*Genes, patents, and careers

James LYONSW at UCONNVM.UCONN.EDU
Thu Jun 9 17:21:23 EST 1994


In article <2t5bif$2mr at nexus.uiowa.edu>, zubla at shc.uiowa.edu (Greg
Chapman)
wrote:

> I see no reason why I should have to spend the rest of my
> life in debt just because I enjoy learning and research.


Here, here.  However, how much $$ goes to the individual and how much
goes to the corporation, university, etc.?  If substantial sums go to
the University, for example, wouldn't that serve as a financial "reward"
of sorts to the system that

1. hired an individual who is apparently capable of unveiling important
   (i.e., useful) facts about nature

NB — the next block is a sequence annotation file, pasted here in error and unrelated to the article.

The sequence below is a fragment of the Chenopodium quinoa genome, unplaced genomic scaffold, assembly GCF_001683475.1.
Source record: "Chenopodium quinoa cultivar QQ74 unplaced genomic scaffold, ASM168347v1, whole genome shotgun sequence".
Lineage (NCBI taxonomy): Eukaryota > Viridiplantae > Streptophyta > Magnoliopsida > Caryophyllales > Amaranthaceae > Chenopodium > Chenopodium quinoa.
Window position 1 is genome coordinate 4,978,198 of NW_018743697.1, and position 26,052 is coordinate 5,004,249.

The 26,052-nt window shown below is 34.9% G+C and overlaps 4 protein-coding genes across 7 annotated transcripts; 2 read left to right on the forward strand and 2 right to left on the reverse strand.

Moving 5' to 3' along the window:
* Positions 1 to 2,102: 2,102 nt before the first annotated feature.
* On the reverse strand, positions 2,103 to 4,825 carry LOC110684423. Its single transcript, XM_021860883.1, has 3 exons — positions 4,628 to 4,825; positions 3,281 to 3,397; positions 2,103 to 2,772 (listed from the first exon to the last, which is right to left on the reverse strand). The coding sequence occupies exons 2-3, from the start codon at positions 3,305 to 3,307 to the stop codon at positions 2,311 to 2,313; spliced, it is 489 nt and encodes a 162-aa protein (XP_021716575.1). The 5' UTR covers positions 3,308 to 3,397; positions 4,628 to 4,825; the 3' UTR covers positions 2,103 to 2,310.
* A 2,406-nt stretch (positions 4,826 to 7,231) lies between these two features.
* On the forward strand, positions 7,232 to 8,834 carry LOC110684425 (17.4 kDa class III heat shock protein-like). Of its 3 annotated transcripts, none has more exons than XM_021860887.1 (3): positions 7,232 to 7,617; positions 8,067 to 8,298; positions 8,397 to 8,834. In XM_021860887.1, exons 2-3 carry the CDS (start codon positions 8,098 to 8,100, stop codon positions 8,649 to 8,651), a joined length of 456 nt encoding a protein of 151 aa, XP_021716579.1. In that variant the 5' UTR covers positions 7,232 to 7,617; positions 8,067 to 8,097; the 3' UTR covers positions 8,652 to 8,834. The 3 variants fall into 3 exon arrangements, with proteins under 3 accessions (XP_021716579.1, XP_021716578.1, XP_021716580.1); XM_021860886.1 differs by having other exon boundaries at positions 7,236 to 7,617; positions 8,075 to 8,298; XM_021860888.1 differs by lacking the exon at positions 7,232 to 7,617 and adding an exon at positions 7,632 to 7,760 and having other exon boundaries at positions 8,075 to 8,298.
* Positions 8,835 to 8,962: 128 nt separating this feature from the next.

2. created an environment which apparently fosters meaningful research

and all that happy jazz?  Taking the long view, patents on useful
discoveries amounts to a slap on the back for such meaningful stuff;
it could also (if used right) mean that institutions could sustain much
more of their own research, which is always a good thing.

James Lyons-Weiler



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